Illustration by David Jones for <a href = "http://bc-primo.hosted.exlibrisgroup.com/primo_library/libweb/action/dlSearch.do?institution=BCL&vid=bclib&onCampus=true&group=GUEST&loc=local,scope:(BCL)&query=any,contains,ALMA-BC21345827940001021"><i>The Cultivation of Christmas Trees</i></a> by T. S. Eliot, PR 6007.A95 C5 1954 General Folders, John J. Burns Library. Boston College.

Illustration by David Jones for The Cultivation of Christmas Trees by T. S. Eliot, PR 6007.A95 C5 1954 General Folders, John J. Burns Library. Boston College.

David Jones was an English painter, draughtsman, print-maker, illustrator, and poet. He was part of Eric Gill’s community in the 1920s and his work was shaped by war, grace, myth, and epic. His illustration for The Cultivation of Christmas Trees is both mystical and medieval, reminiscent of the Unicorn Tapestries while utilizing images from the poem.

The poems range from the overtly Biblical subjects of Journey of the Magi and A Song for Simeon to the more abstract subjects of the later poems. Faber & Faber describe the poems thus “all meditate on spiritual growth and anticipate the dialogue of self and soul achieved in…Ash-Wednesday” (Bush). What the Ariel pamphlets do well is to allow the reader to focus on the individual poem. With their easily handled small format and simple construction, these pamphlets privilege each individual text. If you would like to read T. S. Eliot’s Ariel Poems in their original format, visit the Burns Library Reading Room.  To learn more about T.S. Eliot’s connection to Boston College, visit https://flic.kr/p/bqk4QY.  If you have further questions, contact the Reading Room at (617)-552-4861 or burnsref@bc.edu.

  • Rachel Ernst, Burns Library Reading Room Assistant & Ph.D. student in the English Department

Works Consulted

Bush, Ronald. “Eliot, Thomas Stearns.” In Oxford Dictionary of National Biography. http://www.oxford.dnb.com/view/article/32993.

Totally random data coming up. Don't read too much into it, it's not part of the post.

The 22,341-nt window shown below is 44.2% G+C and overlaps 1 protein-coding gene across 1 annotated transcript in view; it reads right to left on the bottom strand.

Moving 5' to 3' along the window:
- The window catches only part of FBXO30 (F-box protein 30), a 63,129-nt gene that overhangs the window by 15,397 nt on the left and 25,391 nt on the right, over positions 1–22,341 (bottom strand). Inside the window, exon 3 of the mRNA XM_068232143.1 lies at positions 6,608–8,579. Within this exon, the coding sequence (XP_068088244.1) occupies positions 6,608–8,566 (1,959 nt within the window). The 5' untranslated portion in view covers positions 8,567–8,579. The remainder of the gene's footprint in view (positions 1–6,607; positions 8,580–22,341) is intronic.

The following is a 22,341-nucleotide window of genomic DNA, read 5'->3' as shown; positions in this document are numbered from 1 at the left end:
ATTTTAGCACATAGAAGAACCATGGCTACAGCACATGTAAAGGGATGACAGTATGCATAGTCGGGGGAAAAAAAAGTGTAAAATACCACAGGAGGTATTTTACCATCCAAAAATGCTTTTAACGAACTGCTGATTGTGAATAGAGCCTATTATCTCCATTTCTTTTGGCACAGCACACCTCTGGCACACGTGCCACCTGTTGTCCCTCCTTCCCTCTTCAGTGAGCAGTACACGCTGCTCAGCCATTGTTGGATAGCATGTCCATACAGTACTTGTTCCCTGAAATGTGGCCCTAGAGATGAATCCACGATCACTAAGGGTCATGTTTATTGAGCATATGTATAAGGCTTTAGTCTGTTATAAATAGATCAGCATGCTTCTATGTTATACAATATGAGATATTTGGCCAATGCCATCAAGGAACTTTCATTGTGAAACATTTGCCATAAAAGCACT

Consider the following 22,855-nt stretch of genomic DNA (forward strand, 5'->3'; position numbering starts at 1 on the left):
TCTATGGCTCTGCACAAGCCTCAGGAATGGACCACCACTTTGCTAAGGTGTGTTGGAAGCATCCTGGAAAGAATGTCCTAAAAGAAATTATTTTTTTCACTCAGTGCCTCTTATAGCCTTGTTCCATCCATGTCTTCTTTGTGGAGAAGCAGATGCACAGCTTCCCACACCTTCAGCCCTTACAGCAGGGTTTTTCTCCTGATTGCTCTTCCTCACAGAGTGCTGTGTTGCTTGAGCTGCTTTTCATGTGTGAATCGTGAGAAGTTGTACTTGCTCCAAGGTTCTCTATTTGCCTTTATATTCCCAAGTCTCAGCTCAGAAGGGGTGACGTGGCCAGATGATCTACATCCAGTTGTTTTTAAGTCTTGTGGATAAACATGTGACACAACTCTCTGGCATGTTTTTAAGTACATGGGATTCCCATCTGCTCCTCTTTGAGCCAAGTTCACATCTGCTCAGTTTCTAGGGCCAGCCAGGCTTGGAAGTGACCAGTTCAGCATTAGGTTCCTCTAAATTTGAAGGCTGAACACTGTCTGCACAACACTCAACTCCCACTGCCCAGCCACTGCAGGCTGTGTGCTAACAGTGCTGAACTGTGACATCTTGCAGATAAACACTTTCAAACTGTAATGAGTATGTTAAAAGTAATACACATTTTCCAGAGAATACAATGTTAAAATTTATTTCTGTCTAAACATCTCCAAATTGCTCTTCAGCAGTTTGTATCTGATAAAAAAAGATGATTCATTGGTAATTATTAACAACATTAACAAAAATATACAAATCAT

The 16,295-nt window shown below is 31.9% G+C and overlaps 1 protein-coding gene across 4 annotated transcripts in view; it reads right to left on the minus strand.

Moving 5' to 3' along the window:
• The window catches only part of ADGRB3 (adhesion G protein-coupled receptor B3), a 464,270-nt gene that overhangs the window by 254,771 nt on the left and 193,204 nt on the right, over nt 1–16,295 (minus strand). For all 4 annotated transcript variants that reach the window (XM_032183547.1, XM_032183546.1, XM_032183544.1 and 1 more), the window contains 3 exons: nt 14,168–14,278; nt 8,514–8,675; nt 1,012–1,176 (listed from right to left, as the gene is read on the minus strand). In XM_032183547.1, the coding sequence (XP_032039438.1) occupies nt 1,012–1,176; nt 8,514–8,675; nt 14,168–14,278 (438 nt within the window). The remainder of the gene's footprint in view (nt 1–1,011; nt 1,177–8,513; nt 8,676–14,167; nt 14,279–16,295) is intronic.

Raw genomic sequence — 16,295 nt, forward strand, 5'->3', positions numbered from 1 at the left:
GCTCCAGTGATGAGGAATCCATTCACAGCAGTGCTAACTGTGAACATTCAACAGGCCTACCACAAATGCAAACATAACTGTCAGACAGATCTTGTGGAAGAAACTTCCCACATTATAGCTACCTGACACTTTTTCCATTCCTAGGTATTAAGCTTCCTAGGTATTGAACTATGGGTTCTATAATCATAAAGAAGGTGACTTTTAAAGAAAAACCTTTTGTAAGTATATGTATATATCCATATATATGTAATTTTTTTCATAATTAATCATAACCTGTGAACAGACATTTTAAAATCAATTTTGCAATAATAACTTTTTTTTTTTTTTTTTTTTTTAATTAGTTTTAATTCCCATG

“Gertrude Hermes.” Tate. http://www.tate.org.uk/art/artists/gertrude-hermes-1277.

“The Ariel Poems.” Faber & Faber. http://www.faber.co.uk/9780571316434-the-ariel-poems.html

Wilson, Andrew. “David Jones.” Tate. http://www.tate.org.uk/art/artists/david-jones-1370

About John J. Burns Library of Rare Books and Special Collections at Boston College

The University’s special collections, including the University’s Archives, are housed in the Honorable John J. Burns Library, located in the Bapst Library Building, north entrance. Burns Library staff work with students and faculty to support learning and teaching at Boston College, offering access to unique primary sources through instruction sessions, exhibits, and programming. The Burns Library also serves the research needs of external scholars, hosting researchers from around the globe interested in using the collections. The Burns Library is home to more than 200,000 volumes and over 700 manuscript collections, including holdings of music, photographic materials, art and artifacts, and ephemera. Though its collections cover virtually the entire spectrum of human knowledge, the Burns Library has achieved international recognition in several specific areas of research, most notably: Irish studies; British Catholic authors; Jesuitica; Fine printing; Catholic liturgy and life in America, 1925-1975; Boston history; the Caribbean, especially Jamaica; Nursing; and Congressional archives.
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One Response to T. S. Eliot’s Ariel Poems

  1. Pingback: “A deeply textured trove of learning and reference”: The Gift of David Jones – By Francesca Brooks - The Marginalia Review of Books